What if instead of offering electricity by the kilowatt-hour, utilities sold light, cooling and screen time?
That’s the idea behind a new utility business model being discussed by a civic leadership group in Minnesota that’s looking for ways to better promote energy efficiency in the state.
The Energy Services Utility model is one of several concepts being studied and debated as part of an electricity policy project organized by the Citizens League, a St. Paul nonprofit. The goal is to build consensus around ideas that could become policy or legislative proposals later.
The energy-as-a-service model has been promoted most recently by author and energy consultant Peter Fox-Penner, who is scheduled to speak today at the Minnesota Rural Electric Association’s annual Energy Issues Summit in St. Cloud.
“The mission of the Energy Services Utility is to provide lowest-cost energy services to its customers -- light, heat, cooling, computer-hours, and the dozens of other things we get from power each day,” Fox-Penner said in his 2010 book Smart Power: Climate Change, the Smart Grid, and the Future of Electric Utilities.
Today, electric utilities make money by building power plants and other equipment and selling kilowatt-hours of electricity to customers. The model not only discourages conservation but it also leaves utilities at serious risk for disruption from new energy-efficient and solar technologies.
A model for efficiency
Fox-Penner proposes that customers pay utilities in part based on how many lumens of light, degrees of cooling, or minutes of screen time they provide -- regardless of how much electricity it takes to offer those services.
The model would in theory give utilities an incentive to upgrade their customers’ light bulbs, appliances or even televisions whenever the energy savings would pay off.
Say a light fixture costs $3 per million lumens of light. If the utility finds a fixture that could produce the same light for $2.80 per million lumens, it would change out the lights, with the customer’s permission, and split the savings with the customers, Fox-Penner writes.
It’s “a radical concept that puts electric utilities into two diametrically opposed businesses, one selling their traditional product and one helping customers buy less of it,” he writes.
It’s not a new idea, though. The earliest electricity companies, including Edison, started out selling light, not power. In the 1980s, Amory Lovins among others tried revive the model, which was seen as too impractical then, according to Fox-Penner.
What’s changed is the flurry of new sensors and measurement tools that, along with other smart grid technologies, make metering light, cooling and other energy services suddenly technologically possible.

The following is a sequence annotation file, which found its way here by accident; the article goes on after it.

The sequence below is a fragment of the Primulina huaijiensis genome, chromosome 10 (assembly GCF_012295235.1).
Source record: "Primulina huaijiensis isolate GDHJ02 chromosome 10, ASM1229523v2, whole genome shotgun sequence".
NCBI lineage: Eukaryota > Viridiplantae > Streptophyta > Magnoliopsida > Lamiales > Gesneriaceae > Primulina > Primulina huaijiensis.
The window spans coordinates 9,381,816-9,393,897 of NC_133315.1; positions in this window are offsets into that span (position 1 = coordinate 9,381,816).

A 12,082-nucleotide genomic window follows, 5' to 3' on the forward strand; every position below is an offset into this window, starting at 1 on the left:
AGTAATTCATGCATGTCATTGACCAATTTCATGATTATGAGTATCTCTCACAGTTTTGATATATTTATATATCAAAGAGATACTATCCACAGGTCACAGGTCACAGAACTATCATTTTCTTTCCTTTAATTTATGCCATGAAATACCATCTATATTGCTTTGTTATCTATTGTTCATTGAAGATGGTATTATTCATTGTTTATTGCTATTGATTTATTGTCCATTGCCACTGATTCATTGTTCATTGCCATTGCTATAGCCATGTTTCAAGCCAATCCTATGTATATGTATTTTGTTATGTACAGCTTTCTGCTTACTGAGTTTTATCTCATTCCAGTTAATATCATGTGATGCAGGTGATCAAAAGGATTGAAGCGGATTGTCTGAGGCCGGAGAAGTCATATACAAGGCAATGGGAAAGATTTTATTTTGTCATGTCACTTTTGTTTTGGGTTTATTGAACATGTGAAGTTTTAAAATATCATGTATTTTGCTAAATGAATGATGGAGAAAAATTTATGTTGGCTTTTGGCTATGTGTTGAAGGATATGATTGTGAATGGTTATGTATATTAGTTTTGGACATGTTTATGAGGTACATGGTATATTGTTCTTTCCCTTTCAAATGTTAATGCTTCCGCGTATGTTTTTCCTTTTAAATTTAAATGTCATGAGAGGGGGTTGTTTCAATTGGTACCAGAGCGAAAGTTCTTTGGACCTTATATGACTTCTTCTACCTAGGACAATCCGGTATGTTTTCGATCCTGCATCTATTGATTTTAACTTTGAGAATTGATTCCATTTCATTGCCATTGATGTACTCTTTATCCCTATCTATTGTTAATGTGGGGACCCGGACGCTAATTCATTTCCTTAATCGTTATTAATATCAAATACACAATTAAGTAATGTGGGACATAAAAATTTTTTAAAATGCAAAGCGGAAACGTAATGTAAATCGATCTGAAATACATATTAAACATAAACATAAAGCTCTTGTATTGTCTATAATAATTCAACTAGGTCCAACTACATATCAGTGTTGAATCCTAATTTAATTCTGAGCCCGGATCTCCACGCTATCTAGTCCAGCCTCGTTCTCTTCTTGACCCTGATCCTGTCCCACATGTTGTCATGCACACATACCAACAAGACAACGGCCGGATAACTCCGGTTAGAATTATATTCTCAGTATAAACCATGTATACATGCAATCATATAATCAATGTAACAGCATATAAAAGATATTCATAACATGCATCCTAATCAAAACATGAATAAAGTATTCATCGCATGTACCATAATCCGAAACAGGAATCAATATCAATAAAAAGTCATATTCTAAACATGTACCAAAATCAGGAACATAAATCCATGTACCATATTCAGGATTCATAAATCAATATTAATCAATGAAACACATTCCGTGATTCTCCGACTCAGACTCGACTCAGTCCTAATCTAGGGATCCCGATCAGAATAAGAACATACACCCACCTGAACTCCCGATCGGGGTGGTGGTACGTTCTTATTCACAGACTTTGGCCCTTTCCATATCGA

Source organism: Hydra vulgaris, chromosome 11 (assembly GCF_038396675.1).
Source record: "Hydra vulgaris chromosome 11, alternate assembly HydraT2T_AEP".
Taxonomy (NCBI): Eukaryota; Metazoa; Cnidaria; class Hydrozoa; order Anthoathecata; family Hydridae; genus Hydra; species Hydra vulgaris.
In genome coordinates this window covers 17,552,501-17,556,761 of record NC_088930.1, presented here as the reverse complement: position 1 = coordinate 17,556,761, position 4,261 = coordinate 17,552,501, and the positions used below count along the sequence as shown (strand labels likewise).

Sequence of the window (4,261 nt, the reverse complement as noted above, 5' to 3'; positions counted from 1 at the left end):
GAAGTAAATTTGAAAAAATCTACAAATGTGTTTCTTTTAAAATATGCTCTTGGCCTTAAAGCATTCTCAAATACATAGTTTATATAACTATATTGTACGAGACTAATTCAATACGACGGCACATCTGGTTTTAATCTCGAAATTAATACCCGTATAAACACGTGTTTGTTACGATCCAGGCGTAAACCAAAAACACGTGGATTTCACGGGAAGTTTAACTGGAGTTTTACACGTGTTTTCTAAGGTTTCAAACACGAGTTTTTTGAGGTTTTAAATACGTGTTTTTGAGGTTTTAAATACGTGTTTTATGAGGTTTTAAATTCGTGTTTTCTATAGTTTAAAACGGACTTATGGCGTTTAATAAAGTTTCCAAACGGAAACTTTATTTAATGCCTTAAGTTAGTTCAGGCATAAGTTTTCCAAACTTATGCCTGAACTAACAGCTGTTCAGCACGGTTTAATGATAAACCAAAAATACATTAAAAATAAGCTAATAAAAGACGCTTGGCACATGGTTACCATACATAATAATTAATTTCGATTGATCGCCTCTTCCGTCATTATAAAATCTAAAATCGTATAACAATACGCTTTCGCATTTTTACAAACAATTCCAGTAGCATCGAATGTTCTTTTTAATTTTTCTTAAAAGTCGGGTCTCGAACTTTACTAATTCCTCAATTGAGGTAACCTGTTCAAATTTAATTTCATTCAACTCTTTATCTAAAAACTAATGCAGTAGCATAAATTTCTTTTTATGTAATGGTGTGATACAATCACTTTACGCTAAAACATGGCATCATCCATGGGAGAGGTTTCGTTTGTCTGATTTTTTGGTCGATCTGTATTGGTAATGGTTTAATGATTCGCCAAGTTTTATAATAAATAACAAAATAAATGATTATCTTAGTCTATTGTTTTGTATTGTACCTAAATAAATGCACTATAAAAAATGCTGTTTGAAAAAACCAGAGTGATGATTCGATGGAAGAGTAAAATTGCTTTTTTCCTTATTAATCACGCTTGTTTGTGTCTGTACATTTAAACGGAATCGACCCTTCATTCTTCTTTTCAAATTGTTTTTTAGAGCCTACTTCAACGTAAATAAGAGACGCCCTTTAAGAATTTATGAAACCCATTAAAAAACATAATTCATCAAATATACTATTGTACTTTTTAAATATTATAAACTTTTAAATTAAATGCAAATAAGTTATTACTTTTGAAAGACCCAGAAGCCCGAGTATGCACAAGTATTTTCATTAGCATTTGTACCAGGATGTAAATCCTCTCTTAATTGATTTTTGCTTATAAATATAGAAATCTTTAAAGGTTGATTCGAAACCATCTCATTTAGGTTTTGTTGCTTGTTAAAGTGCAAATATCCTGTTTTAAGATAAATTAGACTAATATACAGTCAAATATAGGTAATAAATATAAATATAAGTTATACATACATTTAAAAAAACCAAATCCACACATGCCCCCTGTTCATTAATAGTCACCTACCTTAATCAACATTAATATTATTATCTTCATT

An “enormous number of practical issues and barriers” remain before utilities could transition to an energy services model, Fox-Penner says. One of the big ones is convincing customers to give up some of their ability to choose whichever products they want in their home.
“While this works for services for which features are not that visible or important, such as heating or lighting, imagine ceding your choice of television sets to your power company,” Fox-Penner writes.
Utility challenges ahead
There’s a growing recognition within and outside the electric industry that the existing utility business model is unfit both for meeting society’s climate goals and for competing with new disruptive technologies such as distributed solar power.
“It’s something that worked really well in the last century, when we needed to electrify the country and expand the grid to use more electricity for more things,” says Annie Levenson-Falk, the Citizens League’s senior policy manager. “Now that the goal is conserving, we have the wrong setup for that. I think folks are starting to recognize that.”
The Citizens League started its electricity policy project in 2011, bringing together about 100 people, including utility officials, state lawmakers, environmentalists, business leaders and citizens, to talk about what Minnesota’s electricity system should look like in 2040.
The project is currently in its second phase, which is focused on identifying long-term, system-level policy changes that would promote more efficient use of electricity in the state. Fox-Penner’s Energy Service Utility model is one of several ideas that have been discussed.
“Right now we’re throwing a lot of ideas out there. They’ve run the gamut from decoupling to deregulation,” said Levenson-Falk.
Joel Johnson, director of government affairs for the Minnesota Rural Electric Association, said similar conversations about the future of utilities are starting to take place in the boardrooms of its members.
“Part of our purpose as an association is to make sure that our members are looking ahead and seeing the challenges that are coming along,” said Johnson. “They’re really coming from all different directions right now.”
Utilities are being asked to make major upgrades to power plants and the electric grid at a time when sales are mostly flat and at risk of going lower if energy efficiency and solar power trends continue, he said.
“The conversation that needs to be had more publicly is: What are we going to do with all the stranded capital we have invested in these central power plants, particularly coal plants?” Johnson said. “There’s still billions of dollars invested in those plants -- money that needs to be paid out.”
The answer may involve adopting new business models to help utilities make the transition, which is why the association invited Fox-Penner to speak at its summit.
“These are all discussions we need to have,” Johnson said.